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Behind the names: Flippen and Perrin may not be who you think

Flippen-PerrinDecember 04, 2018 - Rachel Gaddis

It might be surprising to learn that the residence hall that has housed Ouachita freshman men for the past 10 years does not actually bear the names of two men or even one, but of a lady: Mrs. Jane Conger Flippen Perrin.

In the fall of 1891, Jane Flippen was a student walking the grounds of then Ouachita Baptist College, the same college where her uncle, Dr. John William Conger, was serving as Ouachita’s first president. The Ouachita campus of Jane’s day was very different. There were very few buildings on campus, especially after the Institution Building—the original structure of the campus—had burned the previous year. Jane was fortunate enough to begin classes in a new academic building, the Main Building that everyone was beginning to call “Old Main,” which was hardly a year old at the time. (This is the same Old Main that was struck by lightning and burned to the ground in 1949.)

When Jane arrived on campus as a freshman, Ouachita had been established just a few years earlier. The year 1886 marked 30 years after the American Civil War, and money for Ouachita’s buildings and programs was still hard to come by. It’s likely that Jane heard her Uncle, “Dr. Jack” as he was commonly known, talk about Ouachita’s financial struggles as well as his hopes and dreams for Ouachita’s future.

After graduating from Ouachita in 1894, Jane married Alexander Perrin and settled in a suburb of New Orleans. While they had no children, Mr. and Mrs. Perrin were very active in their community. Mr. Perrin was a livestock broker, plantation owner and real estate developer, and Mrs. Perrin was a leader in 43 clubs in and around New Orleans, serving as an officer in many of them. For five years, Mrs. Perrin also had a radio program on WSMB in New Orleans, and at one time she was a proofreader for McClure’s Magazine. She also reportedly wrote for Hollywood.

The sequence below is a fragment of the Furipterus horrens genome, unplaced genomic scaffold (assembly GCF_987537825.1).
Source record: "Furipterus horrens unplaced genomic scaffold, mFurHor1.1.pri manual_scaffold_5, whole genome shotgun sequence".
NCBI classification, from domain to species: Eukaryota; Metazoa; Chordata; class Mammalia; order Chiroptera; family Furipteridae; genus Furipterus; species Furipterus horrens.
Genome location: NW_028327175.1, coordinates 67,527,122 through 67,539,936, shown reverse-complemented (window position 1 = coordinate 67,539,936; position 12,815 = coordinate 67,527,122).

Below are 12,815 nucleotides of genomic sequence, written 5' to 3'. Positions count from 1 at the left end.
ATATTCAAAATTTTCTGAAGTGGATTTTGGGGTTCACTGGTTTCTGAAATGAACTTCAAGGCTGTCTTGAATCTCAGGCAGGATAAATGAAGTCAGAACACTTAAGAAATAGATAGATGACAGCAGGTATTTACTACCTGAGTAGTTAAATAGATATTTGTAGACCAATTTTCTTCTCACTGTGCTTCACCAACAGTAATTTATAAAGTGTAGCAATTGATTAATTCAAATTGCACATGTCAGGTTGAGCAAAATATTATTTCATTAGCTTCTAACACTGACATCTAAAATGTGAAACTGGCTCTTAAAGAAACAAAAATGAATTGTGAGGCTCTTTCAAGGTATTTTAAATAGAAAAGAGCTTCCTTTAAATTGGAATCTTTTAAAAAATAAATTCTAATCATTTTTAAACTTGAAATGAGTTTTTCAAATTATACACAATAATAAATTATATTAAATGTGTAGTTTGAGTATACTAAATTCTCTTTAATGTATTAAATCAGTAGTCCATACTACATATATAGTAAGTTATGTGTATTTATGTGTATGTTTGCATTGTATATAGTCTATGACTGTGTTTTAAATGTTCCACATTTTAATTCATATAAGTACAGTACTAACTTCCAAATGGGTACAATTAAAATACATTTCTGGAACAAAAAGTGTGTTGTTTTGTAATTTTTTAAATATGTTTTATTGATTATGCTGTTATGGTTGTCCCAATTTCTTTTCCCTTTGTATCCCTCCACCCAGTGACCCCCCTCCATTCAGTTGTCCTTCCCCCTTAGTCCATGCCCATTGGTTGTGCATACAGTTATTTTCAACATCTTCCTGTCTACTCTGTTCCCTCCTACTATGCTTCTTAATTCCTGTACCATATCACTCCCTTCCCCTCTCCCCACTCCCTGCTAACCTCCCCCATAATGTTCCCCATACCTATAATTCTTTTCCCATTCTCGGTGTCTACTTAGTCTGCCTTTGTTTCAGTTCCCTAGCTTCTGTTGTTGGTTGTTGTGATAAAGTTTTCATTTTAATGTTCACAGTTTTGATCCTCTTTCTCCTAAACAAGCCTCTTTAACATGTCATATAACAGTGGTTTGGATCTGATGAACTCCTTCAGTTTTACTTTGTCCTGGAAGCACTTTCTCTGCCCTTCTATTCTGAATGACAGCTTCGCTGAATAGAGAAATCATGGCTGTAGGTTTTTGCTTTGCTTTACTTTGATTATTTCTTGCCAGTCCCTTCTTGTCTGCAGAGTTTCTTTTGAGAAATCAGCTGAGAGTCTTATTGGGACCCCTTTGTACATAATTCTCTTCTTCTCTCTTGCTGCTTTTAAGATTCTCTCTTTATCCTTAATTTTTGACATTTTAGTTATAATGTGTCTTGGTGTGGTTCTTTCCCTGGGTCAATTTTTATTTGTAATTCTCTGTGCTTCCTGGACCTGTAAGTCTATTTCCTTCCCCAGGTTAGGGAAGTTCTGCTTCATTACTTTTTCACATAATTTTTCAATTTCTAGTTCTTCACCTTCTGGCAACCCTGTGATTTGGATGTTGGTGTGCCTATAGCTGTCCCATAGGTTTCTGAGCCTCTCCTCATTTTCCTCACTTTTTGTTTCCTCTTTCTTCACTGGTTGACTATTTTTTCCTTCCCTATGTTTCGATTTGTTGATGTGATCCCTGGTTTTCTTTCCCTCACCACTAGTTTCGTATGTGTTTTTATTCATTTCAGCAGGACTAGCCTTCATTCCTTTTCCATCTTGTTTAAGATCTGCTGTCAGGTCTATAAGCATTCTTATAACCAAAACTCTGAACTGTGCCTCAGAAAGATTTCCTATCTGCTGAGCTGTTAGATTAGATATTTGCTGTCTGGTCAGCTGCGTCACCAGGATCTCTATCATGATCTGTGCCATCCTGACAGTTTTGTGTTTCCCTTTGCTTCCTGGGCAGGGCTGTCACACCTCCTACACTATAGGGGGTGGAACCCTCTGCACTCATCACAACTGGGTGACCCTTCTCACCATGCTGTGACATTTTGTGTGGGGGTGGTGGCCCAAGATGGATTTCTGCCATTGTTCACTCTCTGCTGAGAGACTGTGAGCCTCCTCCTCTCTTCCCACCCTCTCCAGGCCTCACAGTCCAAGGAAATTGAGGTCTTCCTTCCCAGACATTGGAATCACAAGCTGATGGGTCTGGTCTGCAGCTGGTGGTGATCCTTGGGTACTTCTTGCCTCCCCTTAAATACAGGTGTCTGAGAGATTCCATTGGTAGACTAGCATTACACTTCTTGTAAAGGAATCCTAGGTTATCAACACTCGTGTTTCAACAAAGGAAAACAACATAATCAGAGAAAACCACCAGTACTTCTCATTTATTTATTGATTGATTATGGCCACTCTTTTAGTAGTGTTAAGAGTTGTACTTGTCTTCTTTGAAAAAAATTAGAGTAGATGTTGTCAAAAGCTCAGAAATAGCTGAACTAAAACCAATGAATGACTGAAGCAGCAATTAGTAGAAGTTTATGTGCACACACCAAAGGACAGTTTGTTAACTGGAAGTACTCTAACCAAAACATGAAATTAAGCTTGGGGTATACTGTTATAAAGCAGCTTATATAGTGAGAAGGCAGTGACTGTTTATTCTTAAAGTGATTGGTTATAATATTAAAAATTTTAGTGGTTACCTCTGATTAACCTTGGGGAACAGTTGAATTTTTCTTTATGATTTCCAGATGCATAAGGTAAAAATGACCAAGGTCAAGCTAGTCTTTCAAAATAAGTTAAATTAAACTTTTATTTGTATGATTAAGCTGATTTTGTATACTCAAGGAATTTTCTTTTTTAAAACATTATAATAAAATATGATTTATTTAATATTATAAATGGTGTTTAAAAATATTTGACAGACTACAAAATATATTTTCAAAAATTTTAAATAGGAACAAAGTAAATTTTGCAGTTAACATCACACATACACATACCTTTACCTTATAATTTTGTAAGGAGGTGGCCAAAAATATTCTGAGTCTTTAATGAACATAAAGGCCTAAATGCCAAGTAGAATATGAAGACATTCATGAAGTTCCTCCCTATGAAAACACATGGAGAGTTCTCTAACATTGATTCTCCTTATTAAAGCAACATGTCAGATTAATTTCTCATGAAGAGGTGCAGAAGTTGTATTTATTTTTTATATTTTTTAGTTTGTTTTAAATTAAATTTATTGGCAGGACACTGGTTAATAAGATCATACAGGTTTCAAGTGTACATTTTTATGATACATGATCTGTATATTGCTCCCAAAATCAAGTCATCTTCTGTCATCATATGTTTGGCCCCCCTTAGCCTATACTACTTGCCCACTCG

Along with her career and community work, Mrs. Perrin had a heart for young people. She paid for and traveled to Europe with 21 young people who otherwise would not have been able to go.

On June 29, 1962, Mrs. Perrin died at the age of 88. In her will, Mrs. Perrin left Ouachita nearly one million dollars—the largest gift Ouachita had ever received at the time—in memory of her uncle and Ouachita’s founding president, Dr. Conger, and her husband, Mr. Perrin. The very same year, Ouachita’s Board of Trustees voted to use Mrs. Perrin’s gift to build a new residence hall. Perrin Hall was completed in 1964, and a hallway was built to connect Perrin to a neighboring dorm. The two were renamed Flippen-Perrin and served as a women’s dorm for more than 40 years. In 2009, Flippen-Perrin was converted to be the freshman men’s dorm, as it still is today.

Perhaps it was her memories of those difficult times in the late 1800s, her love for her uncle and college or both that led Mrs. Jane Conger Flippen Perrin to give her life in service to others. Her generosity left a legacy that has impacted generations of Ouachita students.

Rachel headshotBy Rachel Gaddis, a 2016 Ouachita graduate, serves as editorial coordinator for Ouachita's Department of Communications & Marketing.

 

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